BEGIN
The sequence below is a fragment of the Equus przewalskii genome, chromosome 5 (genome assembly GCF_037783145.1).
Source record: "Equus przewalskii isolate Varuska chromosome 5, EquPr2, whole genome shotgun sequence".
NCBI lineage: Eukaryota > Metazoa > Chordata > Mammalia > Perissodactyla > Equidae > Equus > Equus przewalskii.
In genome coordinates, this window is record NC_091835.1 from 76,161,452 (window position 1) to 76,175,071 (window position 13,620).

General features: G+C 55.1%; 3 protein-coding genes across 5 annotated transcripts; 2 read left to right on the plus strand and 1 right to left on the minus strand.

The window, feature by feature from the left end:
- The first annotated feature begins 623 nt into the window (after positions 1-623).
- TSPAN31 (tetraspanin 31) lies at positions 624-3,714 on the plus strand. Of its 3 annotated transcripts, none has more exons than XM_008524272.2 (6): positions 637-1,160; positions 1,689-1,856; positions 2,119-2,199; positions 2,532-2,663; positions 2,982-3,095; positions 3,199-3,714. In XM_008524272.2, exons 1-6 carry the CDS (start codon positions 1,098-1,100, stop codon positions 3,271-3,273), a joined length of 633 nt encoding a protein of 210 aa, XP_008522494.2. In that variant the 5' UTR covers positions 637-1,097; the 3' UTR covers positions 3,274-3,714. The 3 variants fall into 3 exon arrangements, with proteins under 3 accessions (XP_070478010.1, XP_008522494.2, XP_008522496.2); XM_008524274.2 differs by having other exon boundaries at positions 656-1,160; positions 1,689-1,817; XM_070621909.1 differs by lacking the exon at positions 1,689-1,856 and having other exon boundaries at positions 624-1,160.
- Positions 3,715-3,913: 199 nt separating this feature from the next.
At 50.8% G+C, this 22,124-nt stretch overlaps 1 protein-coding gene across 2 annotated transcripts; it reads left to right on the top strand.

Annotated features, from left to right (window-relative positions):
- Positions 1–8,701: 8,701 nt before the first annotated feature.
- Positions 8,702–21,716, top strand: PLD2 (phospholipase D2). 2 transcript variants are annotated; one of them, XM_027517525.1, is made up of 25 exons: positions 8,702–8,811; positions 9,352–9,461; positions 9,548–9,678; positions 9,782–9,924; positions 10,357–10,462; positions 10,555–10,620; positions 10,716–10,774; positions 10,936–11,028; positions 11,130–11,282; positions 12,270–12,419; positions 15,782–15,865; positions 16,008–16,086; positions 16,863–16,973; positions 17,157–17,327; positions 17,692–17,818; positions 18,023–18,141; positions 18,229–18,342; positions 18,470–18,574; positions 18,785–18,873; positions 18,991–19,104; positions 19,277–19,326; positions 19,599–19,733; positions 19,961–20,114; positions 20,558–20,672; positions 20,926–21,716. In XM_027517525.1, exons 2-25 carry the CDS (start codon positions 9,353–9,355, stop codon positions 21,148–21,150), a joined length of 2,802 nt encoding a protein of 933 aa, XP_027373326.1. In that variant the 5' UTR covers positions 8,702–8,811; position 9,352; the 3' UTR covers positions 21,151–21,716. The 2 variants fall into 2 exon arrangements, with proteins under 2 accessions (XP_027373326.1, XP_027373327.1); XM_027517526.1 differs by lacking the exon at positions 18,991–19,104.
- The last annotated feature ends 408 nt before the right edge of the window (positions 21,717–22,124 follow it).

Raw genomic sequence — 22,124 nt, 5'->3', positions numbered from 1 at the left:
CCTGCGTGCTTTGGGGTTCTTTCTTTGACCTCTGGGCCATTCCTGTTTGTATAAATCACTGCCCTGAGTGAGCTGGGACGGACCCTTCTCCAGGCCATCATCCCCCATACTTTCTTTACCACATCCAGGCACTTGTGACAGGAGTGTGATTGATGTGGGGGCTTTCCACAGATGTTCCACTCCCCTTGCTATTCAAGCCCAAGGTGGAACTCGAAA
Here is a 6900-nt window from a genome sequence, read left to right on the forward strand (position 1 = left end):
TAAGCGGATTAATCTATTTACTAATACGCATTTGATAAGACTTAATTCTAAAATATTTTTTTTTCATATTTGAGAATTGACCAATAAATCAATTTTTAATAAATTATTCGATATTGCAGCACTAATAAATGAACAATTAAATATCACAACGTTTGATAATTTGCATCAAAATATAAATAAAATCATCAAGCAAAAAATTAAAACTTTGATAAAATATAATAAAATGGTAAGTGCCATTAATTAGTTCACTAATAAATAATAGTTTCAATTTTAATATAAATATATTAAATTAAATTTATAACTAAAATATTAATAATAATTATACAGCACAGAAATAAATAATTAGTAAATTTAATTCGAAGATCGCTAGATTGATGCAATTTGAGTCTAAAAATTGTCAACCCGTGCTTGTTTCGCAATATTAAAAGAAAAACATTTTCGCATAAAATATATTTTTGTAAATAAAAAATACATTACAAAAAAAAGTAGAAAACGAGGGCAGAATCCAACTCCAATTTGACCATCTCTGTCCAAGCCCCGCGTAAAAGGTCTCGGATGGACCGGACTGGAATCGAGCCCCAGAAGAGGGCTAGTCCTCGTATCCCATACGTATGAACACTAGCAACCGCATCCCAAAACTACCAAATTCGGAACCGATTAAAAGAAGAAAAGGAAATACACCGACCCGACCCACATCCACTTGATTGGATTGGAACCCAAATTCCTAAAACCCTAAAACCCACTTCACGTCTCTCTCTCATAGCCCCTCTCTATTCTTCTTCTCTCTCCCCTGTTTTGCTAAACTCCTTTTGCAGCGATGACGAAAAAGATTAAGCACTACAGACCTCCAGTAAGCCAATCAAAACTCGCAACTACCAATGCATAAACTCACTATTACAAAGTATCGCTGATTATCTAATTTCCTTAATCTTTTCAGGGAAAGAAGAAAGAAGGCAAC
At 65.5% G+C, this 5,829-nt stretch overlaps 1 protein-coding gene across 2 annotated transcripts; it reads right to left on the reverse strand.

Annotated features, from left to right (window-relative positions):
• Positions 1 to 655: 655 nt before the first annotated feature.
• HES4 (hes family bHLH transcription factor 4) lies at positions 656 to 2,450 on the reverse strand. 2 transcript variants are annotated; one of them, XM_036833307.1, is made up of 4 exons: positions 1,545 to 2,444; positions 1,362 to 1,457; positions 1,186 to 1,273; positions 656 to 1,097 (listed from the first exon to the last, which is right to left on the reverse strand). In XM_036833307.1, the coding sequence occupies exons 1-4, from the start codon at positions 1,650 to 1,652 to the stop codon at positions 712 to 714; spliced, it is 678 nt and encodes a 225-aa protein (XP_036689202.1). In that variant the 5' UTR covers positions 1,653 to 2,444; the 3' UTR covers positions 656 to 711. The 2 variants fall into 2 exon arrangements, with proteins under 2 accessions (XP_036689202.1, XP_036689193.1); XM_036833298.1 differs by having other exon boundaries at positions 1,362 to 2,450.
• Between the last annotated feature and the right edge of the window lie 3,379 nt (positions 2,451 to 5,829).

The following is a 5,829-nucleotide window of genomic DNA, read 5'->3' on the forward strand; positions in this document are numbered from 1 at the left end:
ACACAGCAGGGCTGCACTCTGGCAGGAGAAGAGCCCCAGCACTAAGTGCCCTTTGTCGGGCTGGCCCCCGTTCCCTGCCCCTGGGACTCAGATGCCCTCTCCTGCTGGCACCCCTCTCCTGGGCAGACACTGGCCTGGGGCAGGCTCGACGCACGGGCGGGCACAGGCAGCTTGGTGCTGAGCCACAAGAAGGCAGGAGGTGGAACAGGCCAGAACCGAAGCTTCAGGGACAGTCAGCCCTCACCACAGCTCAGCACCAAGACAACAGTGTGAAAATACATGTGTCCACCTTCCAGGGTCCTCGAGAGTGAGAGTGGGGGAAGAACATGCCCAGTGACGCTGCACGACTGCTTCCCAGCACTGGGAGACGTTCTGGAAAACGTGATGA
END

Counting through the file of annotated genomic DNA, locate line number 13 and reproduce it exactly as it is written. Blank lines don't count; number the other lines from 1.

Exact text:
- Positions 8,702–21,716, top strand: PLD2 (phospholipase D2). 2 transcript variants are annotated; one of them, XM_027517525.1, is made up of 25 exons: positions 8,702–8,811; positions 9,352–9,461; positions 9,548–9,678; positions 9,782–9,924; positions 10,357–10,462; positions 10,555–10,620; positions 10,716–10,774; positions 10,936–11,028; positions 11,130–11,282; positions 12,270–12,419; positions 15,782–15,865; positions 16,008–16,086; positions 16,863–16,973; positions 17,157–17,327; positions 17,692–17,818; positions 18,023–18,141; positions 18,229–18,342; positions 18,470–18,574; positions 18,785–18,873; positions 18,991–19,104; positions 19,277–19,326; positions 19,599–19,733; positions 19,961–20,114; positions 20,558–20,672; positions 20,926–21,716. In XM_027517525.1, exons 2-25 carry the CDS (start codon positions 9,353–9,355, stop codon positions 21,148–21,150), a joined length of 2,802 nt encoding a protein of 933 aa, XP_027373326.1. In that variant the 5' UTR covers positions 8,702–8,811; position 9,352; the 3' UTR covers positions 21,151–21,716. The 2 variants fall into 2 exon arrangements, with proteins under 2 accessions (XP_027373326.1, XP_027373327.1); XM_027517526.1 differs by lacking the exon at positions 18,991–19,104.